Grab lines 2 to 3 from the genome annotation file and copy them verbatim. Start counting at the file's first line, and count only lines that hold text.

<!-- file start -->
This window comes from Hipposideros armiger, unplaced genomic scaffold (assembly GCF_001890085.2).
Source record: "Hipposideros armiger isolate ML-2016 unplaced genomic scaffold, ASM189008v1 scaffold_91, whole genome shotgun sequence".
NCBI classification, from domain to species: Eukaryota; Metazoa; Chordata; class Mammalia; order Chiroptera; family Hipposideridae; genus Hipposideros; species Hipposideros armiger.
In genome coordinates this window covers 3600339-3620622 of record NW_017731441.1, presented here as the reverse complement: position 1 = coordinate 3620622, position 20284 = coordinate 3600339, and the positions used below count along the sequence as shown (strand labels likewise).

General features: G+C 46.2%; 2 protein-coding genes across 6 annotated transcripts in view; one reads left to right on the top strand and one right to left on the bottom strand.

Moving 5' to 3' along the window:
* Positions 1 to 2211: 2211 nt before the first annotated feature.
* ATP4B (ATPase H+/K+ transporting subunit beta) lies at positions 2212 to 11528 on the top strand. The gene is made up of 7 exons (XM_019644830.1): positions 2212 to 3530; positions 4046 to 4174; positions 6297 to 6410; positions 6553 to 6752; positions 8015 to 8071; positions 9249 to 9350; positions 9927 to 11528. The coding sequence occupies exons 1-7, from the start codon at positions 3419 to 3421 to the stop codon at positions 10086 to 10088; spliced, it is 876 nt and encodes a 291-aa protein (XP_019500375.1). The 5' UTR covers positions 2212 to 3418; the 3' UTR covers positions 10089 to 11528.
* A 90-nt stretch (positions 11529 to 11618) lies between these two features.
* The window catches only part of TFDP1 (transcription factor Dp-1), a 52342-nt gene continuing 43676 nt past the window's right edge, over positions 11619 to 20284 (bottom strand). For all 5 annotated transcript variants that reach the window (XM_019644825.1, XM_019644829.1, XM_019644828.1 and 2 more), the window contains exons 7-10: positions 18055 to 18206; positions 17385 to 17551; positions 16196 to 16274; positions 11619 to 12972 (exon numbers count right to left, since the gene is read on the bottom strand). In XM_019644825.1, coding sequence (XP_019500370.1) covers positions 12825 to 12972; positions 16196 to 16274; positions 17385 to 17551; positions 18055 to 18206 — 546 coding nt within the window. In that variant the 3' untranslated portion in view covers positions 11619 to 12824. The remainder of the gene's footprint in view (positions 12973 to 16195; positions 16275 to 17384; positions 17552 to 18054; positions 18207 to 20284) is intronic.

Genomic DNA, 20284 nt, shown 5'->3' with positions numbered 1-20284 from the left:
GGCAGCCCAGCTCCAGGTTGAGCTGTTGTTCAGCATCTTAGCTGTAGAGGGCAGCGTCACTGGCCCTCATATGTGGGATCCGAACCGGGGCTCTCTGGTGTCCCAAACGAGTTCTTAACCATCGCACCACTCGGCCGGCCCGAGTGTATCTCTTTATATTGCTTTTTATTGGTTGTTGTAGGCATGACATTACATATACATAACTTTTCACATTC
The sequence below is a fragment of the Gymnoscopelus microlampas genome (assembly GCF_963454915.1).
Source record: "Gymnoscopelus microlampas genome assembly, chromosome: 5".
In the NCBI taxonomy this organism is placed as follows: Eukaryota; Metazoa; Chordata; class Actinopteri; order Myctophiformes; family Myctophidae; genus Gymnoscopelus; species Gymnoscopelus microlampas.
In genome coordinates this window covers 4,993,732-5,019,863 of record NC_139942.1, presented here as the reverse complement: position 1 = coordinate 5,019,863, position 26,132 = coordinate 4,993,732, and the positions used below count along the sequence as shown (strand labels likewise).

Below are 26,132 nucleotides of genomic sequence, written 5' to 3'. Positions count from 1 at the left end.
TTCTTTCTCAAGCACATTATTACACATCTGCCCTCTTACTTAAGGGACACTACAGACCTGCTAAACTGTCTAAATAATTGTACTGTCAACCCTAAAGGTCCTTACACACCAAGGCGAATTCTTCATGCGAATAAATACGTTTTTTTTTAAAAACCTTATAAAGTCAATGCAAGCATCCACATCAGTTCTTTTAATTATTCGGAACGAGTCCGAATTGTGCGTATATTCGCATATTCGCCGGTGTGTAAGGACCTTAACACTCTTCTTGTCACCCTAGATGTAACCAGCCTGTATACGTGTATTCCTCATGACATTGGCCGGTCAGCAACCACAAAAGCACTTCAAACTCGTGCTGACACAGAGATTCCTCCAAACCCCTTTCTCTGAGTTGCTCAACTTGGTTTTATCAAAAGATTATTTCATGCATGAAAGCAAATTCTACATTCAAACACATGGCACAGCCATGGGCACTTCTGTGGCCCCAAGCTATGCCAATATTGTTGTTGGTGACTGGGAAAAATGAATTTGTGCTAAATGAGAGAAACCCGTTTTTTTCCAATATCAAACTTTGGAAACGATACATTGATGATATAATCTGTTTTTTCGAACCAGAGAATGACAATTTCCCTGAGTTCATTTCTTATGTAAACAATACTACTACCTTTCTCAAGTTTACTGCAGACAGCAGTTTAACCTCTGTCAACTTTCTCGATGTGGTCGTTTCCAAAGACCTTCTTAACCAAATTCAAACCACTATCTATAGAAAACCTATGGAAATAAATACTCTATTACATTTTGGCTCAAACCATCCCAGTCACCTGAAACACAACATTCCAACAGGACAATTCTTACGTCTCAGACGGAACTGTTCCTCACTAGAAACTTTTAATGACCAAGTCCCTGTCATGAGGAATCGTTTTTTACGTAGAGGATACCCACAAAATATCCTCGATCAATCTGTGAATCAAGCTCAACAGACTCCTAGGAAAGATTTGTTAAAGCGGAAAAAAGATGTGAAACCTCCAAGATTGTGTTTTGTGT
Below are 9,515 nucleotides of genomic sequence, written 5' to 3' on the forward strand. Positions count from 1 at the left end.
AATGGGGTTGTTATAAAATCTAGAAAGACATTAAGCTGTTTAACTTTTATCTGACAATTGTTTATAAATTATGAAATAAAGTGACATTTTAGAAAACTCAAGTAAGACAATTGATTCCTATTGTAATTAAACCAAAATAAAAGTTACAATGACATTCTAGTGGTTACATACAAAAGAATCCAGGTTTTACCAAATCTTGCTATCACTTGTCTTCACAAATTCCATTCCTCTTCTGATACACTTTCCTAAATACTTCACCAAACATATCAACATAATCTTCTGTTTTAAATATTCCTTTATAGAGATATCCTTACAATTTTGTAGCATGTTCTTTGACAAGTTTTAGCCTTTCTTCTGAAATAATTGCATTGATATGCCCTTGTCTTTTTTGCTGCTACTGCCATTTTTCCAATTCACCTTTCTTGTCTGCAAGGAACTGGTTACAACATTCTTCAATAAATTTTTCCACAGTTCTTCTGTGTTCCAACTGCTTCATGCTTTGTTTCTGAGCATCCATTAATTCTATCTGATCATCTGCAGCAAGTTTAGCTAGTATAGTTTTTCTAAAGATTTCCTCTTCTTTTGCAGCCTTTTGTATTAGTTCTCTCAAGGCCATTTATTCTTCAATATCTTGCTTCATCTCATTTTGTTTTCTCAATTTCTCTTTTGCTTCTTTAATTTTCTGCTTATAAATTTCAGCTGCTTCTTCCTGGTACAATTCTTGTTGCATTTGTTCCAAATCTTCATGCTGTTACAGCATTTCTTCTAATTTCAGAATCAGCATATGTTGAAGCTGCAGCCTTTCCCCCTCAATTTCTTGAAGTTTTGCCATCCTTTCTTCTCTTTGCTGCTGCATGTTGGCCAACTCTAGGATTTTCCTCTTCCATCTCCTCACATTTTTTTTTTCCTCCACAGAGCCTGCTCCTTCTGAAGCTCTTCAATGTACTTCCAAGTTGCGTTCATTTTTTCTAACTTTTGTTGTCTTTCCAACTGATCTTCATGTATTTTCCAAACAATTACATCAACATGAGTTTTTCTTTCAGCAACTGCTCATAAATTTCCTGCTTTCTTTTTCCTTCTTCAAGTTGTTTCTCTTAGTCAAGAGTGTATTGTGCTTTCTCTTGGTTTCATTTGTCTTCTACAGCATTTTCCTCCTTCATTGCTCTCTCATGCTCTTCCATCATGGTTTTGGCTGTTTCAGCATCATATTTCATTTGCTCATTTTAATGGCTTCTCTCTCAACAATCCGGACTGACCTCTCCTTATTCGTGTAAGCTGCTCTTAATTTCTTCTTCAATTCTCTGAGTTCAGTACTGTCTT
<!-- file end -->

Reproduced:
Source record: "Hipposideros armiger isolate ML-2016 unplaced genomic scaffold, ASM189008v1 scaffold_91, whole genome shotgun sequence".
NCBI classification, from domain to species: Eukaryota; Metazoa; Chordata; class Mammalia; order Chiroptera; family Hipposideridae; genus Hipposideros; species Hipposideros armiger.